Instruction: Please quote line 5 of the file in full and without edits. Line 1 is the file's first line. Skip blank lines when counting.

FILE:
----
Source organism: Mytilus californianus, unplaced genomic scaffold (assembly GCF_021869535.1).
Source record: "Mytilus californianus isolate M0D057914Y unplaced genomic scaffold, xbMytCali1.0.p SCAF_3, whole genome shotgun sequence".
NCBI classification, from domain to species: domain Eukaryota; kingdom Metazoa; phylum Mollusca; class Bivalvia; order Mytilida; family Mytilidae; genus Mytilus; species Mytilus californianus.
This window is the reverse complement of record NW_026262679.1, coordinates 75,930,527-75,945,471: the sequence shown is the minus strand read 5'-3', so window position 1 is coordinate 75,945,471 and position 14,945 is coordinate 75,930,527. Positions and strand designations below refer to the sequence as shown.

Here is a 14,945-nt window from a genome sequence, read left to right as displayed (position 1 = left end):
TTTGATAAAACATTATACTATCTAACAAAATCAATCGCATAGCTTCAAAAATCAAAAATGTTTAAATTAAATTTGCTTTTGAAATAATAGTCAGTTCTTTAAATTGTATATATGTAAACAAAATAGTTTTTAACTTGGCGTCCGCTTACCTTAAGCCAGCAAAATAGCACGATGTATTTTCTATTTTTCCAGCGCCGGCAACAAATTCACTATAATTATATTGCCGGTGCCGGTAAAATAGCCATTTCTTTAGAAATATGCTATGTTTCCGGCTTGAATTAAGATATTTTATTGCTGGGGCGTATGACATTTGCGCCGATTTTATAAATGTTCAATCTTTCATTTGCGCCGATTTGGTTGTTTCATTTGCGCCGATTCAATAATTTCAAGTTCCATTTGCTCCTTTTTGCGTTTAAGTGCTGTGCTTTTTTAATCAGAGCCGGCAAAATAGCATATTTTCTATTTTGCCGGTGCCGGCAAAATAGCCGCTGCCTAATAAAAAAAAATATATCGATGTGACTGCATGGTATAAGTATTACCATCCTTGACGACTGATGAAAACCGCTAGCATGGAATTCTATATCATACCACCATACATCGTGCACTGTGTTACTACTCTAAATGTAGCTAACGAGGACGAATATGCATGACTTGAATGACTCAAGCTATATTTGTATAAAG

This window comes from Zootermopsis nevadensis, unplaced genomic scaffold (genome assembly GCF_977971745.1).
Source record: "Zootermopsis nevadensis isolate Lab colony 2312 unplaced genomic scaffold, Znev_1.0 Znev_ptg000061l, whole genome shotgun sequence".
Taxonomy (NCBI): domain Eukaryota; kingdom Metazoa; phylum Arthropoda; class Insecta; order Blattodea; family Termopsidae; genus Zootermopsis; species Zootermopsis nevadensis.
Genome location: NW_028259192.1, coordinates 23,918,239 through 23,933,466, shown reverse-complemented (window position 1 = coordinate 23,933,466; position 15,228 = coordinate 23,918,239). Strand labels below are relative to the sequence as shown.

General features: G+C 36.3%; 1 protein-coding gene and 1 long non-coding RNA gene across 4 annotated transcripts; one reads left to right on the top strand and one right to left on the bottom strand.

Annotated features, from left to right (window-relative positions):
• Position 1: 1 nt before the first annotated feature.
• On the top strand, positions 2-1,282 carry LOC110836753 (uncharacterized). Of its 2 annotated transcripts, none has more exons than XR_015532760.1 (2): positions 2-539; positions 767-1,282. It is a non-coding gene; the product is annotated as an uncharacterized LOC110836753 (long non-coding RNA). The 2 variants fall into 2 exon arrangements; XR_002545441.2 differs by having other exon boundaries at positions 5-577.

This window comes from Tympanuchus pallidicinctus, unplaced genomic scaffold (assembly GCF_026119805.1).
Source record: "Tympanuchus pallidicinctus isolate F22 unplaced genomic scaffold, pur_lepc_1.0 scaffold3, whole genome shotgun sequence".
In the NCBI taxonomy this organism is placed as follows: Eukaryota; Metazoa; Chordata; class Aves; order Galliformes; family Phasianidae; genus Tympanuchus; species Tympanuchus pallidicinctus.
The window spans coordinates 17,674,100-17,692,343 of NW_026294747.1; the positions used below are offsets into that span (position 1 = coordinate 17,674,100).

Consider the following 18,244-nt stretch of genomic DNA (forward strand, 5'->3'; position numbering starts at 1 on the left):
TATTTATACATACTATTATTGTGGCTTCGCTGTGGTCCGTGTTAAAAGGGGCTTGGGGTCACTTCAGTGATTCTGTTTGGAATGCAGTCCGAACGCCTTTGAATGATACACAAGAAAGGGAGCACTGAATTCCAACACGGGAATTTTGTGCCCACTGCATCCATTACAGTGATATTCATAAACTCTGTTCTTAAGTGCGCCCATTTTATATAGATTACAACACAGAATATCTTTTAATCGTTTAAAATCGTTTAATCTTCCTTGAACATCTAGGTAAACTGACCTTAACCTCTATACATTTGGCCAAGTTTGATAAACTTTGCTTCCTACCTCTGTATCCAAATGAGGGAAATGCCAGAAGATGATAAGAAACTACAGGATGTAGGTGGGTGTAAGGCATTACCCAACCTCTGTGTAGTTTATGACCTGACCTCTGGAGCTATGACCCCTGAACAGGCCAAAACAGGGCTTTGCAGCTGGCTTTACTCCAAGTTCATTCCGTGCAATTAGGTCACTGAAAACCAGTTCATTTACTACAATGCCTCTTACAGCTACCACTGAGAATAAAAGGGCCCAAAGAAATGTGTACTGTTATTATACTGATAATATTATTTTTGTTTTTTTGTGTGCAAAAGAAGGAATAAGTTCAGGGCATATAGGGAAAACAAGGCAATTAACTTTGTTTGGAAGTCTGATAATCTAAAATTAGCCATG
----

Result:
Here is a 14,945-nt window from a genome sequence, read left to right as displayed (position 1 = left end):